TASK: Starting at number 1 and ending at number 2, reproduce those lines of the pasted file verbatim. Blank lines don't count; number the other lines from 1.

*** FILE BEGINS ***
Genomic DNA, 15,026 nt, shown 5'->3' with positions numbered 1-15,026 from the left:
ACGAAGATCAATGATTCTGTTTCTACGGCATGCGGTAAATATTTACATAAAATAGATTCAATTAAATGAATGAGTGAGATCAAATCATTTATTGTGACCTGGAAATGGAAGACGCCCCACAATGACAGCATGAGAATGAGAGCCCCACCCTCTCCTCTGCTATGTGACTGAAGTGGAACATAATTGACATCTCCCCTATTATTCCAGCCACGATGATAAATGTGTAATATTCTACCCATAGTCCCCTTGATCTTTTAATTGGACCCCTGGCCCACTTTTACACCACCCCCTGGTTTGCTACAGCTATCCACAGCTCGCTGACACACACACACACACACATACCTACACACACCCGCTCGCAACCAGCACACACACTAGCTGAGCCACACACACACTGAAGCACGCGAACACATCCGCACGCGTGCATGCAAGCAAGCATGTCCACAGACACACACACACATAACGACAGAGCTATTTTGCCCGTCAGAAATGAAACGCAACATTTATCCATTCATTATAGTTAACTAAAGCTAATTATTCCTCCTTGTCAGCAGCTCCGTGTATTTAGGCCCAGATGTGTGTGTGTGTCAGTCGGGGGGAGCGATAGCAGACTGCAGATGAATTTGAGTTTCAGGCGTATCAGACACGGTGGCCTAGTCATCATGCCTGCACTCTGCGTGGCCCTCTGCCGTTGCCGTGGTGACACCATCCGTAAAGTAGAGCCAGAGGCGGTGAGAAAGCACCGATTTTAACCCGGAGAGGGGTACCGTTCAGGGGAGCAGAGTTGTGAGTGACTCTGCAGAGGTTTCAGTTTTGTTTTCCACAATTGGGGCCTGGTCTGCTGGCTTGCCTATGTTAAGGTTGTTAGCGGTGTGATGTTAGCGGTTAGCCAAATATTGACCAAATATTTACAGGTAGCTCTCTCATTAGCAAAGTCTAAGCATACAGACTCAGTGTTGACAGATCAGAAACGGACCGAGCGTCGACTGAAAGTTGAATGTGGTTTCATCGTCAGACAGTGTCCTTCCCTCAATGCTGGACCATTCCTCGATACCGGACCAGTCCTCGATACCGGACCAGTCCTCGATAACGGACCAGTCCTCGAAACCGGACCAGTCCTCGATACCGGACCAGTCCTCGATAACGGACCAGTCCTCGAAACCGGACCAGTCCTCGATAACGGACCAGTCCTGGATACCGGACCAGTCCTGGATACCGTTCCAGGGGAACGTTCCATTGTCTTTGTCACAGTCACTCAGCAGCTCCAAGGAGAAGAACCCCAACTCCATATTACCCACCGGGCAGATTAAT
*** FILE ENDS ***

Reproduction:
Genomic DNA, 15,026 nt, shown 5'->3' with positions numbered 1-15,026 from the left:
ACGAAGATCAATGATTCTGTTTCTACGGCATGCGGTAAATATTTACATAAAATAGATTCAATTAAATGAATGAGTGAGATCAAATCATTTATTGTGACCTGGAAATGGAAGACGCCCCACAATGACAGCATGAGAATGAGAGCCCCACCCTCTCCTCTGCTATGTGACTGAAGTGGAACATAATTGACATCTCCCCTATTATTCCAGCCACGATGATAAATGTGTAATATTCTACCCATAGTCCCCTTGATCTTTTAATTGGACCCCTGGCCCACTTTTACACCACCCCCTGGTTTGCTACAGCTATCCACAGCTCGCTGACACACACACACACACACATACCTACACACACCCGCTCGCAACCAGCACACACACTAGCTGAGCCACACACACACTGAAGCACGCGAACACATCCGCACGCGTGCATGCAAGCAAGCATGTCCACAGACACACACACACATAACGACAGAGCTATTTTGCCCGTCAGAAATGAAACGCAACATTTATCCATTCATTATAGTTAACTAAAGCTAATTATTCCTCCTTGTCAGCAGCTCCGTGTATTTAGGCCCAGATGTGTGTGTGTGTCAGTCGGGGGGAGCGATAGCAGACTGCAGATGAATTTGAGTTTCAGGCGTATCAGACACGGTGGCCTAGTCATCATGCCTGCACTCTGCGTGGCCCTCTGCCGTTGCCGTGGTGACACCATCCGTAAAGTAGAGCCAGAGGCGGTGAGAAAGCACCGATTTTAACCCGGAGAGGGGTACCGTTCAGGGGAGCAGAGTTGTGAGTGACTCTGCAGAGGTTTCAGTTTTGTTTTCCACAATTGGGGCCTGGTCTGCTGGCTTGCCTATGTTAAGGTTGTTAGCGGTGTGATGTTAGCGGTTAGCCAAATATTGACCAAATATTTACAGGTAGCTCTCTCATTAGCAAAGTCTAAGCATACAGACTCAGTGTTGACAGATCAGAAACGGACCGAGCGTCGACTGAAAGTTGAATGTGGTTTCATCGTCAGACAGTGTCCTTCCCTCAATGCTGGACCATTCCTCGATACCGGACCAGTCCTCGATACCGGACCAGTCCTCGATAACGGACCAGTCCTCGAAACCGGACCAGTCCTCGATACCGGACCAGTCCTCGATAACGGACCAGTCCTCGAAACCGGACCAGTCCTCGATAACGGACCAGTCCTGGATACCGGACCAGTCCTGGATACCGTTCCAGGGGAACGTTCCATTGTCTTTGTCACAGTCACTCAGCAGCTCCAAGGAGAAGAACCCCAACTCCATATTACCCACCGGGCAGATTAAT